E. Cobham Brewer 18101897. Dictionary of Phrase and Fable. 1898.
Applause by clapping the hands; persons paid for doing so. M. Sauton, in 1820, established in Paris an office to ensure the success of dramatic pieces. He was the first to organise the Parisian claque. The manager sends an order to his office for any number of claqueurs, sometimes for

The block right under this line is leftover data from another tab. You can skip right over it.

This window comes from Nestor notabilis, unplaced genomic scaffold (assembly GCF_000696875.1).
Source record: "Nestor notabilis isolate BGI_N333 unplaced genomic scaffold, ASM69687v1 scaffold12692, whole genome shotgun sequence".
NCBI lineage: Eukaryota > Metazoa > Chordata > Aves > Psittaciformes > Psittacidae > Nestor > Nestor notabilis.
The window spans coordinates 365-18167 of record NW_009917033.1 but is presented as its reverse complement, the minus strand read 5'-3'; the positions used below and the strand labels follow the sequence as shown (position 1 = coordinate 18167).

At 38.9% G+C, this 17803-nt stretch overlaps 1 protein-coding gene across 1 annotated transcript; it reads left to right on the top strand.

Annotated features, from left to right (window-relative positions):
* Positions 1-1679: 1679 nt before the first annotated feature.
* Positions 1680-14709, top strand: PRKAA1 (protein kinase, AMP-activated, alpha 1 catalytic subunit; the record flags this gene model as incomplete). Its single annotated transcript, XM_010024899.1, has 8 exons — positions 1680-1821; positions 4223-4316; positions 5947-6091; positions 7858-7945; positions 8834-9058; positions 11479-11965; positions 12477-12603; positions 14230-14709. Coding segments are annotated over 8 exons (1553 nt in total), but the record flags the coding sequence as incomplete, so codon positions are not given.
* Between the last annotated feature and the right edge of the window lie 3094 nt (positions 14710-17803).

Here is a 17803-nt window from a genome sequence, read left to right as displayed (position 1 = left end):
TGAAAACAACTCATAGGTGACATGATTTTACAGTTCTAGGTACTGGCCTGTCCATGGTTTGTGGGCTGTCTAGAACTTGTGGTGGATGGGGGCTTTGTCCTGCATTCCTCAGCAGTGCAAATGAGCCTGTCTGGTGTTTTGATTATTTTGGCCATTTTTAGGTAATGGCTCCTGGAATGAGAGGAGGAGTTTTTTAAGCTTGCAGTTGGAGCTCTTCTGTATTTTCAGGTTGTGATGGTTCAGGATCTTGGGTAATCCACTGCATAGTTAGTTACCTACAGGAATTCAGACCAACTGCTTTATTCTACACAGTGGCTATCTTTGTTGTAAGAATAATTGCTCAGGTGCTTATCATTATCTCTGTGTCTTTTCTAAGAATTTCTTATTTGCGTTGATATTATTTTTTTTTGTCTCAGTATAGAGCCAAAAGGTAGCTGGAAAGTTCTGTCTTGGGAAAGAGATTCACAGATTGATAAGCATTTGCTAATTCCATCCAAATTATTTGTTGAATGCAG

500, or even more. The class is divided into commissaires, those who commit the pieces to memory and are noisy in pointing out its merits, rieurs, who laugh at the puns and jokes; pleureurs, chiefly women, who are to hold their pocket-handkerchiefs to their eyes at the moving parts, chatouilleurs, who are to keep the audience in good humour and bisseurs, who are to cry (bis) encore. The Romans had their Laudicni (q.v.).